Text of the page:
I started today with a tiny revelation: the easiest way to get to Lidl for my fresh breakfast bread is to walk down the road and along instead of up the road and along as the bottom end of the road is flat. Then I wanted to cross some more things off my to-do list.
First, Uspensi Cathedral. The 7 tram takes me directly from just up the road to Senate Square and then it’s a short walk across to the cathedral. This one was more what I expected. It’s small, both cathedrals are very small, but it was decorated more or less how I’d expected. Lots of saints, lots of lettering, lots of patterns and colour. Then I walked back up to the nearest tram stop and took the 4 north to the Church in the Rock. I knew it was out of the city centre but I hadn’t realised it’s only three or four stops from the central station. It’s not exactly in a cave, as some places would have you believe. There’s a big dome of rock in the middle of a square with Art Deco apartment blocks on each side and the church has been dug out of that, with a big copper dome over the top held up by concrete supports. Yes, it’s in the rock but effectively – at least as far as the rock is concerned – it’s entirely open at the top.
I took the tram back to town for a little souvenir shopping, mostly for postcards and stickers for my scrapbook although I also invested in a sauna cover of my very own. Then I walked down Esplanade and stopped in the park for an ice cream. When I’d eaten that, I continued down towards the harbour where there were boats doing sightseeing tours. Well, that was on my list so I got on the first one, a city tour leaving at 1.30. The inside was pretty much full but there were only two or three people sitting outside on the top deck and the ladies who were selling tickets assured us that the clouds were disappearing and they had blankets. I claimed a blanket before I’d even picked a seat and was glad I had it. It was chilly on the water, even before we set off, and we hadn’t left the harbour area before it started to rain. Well, I’d say “‘drizzle”‘ but the few raindrops were the big heavy kind. Not enough for those of us on deck to take cover but enough for us to pull the blankets over our heads. By the time we’d made our way out past Sirpalesaari and seen Loyly in the distance, the rain had stopped and we could feel the warm sun again. We went past Suomenlinna, under the new bridge and past Laajasalo and Kulosaari and then did a big circle around Mustikkamaa, the leafy island where most of the embassies live, past Korkeasaari and round to Katajanokka. From Korkeasaari yesterday I’d seen a fleet of large ferries moored off Katajanokka and wondered about them. Now I discovered they’re actually Finland’s icebreakers, who don’t have a lot to do this time of year. As we headed back into the harbour, a freezing wind came up. I wished I had another blanket. Ten more blankets. Funny how the temperature skyrockets when you’re back on dry land.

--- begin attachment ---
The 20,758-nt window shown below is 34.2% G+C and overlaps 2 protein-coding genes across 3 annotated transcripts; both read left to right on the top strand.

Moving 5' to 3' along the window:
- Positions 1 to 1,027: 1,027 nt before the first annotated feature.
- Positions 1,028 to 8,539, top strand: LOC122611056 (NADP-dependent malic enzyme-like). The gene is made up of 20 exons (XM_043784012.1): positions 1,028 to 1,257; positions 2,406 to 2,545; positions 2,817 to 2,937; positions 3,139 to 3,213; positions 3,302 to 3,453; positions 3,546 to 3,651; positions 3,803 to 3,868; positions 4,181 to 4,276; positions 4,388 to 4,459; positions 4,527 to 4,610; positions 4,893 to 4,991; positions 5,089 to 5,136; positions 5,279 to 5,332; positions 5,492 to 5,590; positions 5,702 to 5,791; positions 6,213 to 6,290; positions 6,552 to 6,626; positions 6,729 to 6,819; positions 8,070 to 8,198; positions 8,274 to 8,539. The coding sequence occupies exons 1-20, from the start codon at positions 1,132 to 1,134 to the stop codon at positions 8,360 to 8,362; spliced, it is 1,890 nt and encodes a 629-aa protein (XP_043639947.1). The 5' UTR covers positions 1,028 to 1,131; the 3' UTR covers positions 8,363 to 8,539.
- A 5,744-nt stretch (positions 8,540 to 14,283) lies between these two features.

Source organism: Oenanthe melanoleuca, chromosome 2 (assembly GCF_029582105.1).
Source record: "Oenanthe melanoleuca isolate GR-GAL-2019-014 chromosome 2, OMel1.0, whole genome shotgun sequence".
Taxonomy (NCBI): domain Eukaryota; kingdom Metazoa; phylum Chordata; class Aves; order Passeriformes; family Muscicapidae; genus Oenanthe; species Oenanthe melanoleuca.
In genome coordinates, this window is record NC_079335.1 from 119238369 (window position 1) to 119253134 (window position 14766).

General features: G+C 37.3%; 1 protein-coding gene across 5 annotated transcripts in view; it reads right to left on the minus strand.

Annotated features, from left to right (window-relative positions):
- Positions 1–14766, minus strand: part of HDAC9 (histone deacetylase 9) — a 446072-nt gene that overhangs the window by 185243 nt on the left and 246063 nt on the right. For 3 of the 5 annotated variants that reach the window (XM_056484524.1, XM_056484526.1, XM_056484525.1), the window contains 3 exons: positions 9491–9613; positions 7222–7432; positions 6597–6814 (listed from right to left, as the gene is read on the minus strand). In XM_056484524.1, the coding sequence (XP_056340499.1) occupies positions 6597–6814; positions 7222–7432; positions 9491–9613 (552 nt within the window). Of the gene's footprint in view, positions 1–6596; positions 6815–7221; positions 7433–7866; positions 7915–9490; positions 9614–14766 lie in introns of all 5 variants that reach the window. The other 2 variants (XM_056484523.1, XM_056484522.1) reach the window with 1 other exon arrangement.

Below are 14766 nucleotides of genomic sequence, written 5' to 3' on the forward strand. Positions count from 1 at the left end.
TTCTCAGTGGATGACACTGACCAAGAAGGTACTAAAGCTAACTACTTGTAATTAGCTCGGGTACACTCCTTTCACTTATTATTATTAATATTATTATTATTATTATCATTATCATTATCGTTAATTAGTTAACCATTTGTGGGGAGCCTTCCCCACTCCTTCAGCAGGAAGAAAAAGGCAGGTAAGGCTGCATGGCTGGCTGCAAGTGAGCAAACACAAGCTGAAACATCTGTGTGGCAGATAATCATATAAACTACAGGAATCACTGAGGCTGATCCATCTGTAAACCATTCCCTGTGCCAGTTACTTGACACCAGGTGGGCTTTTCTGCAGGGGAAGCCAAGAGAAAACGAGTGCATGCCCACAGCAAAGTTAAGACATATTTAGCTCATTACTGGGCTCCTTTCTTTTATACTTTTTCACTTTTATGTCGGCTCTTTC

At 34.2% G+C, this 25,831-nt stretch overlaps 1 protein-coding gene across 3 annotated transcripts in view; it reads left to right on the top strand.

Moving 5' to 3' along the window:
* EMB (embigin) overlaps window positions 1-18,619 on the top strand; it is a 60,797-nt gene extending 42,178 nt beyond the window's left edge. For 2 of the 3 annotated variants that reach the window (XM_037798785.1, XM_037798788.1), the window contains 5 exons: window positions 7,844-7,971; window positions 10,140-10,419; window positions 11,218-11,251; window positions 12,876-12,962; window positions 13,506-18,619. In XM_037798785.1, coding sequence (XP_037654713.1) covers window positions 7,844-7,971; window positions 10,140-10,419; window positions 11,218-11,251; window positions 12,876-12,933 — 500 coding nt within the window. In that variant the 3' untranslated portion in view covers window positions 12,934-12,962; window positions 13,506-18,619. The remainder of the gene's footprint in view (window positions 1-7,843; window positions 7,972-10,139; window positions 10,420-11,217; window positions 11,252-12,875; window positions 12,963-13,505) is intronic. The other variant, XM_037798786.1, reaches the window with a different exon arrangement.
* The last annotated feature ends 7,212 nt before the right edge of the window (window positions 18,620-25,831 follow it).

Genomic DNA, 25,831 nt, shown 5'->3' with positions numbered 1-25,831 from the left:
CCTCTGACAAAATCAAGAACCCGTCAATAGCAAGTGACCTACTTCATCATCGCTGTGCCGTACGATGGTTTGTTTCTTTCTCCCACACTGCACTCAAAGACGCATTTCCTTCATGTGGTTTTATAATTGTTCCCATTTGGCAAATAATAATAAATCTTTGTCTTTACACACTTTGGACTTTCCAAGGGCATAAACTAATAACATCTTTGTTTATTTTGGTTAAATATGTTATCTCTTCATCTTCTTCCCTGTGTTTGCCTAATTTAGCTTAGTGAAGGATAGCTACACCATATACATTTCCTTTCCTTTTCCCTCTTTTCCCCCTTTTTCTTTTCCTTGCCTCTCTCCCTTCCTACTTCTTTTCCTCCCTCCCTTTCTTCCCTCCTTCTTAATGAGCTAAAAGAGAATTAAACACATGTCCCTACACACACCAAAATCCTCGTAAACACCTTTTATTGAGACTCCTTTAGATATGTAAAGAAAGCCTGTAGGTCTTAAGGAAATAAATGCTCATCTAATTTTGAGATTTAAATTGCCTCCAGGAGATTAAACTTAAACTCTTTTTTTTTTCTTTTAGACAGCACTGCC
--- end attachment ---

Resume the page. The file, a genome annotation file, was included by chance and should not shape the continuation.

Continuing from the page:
I walked home (I hadn’t measured any walking today and needed my 2km) to finish off my bread and butter, dump my shopping and pick up my jacket ready for that trip to Suomenlinna I keep saying I’ll do. This was helped immensely by the walk back from the harbour only being 1.9km. I needed to go out to do my extra mileage! So at last I made it to Suomenlinna for a proper late afternoon/evening there, without the worry about the wind warning or the giant threatening cloud. I sketched the swimming bay, ate a korvapuusti I bought yesterday, panicked that the Tallinn/Stockholm ferry was going to plough into the island at speed, finally found the King’s Gate, discovered that Strava didn’t record my walk around the island properly and finally got the 8.40 ferry back. Then it’s five or ten minutes up the road to the tram stop, ten minutes for the tram to arrive and it delivered me to the top of the road.
Tomorrow I need to be on the airport train by about 1pm so I’m going to leave my luggage at the station again and decide what to do later.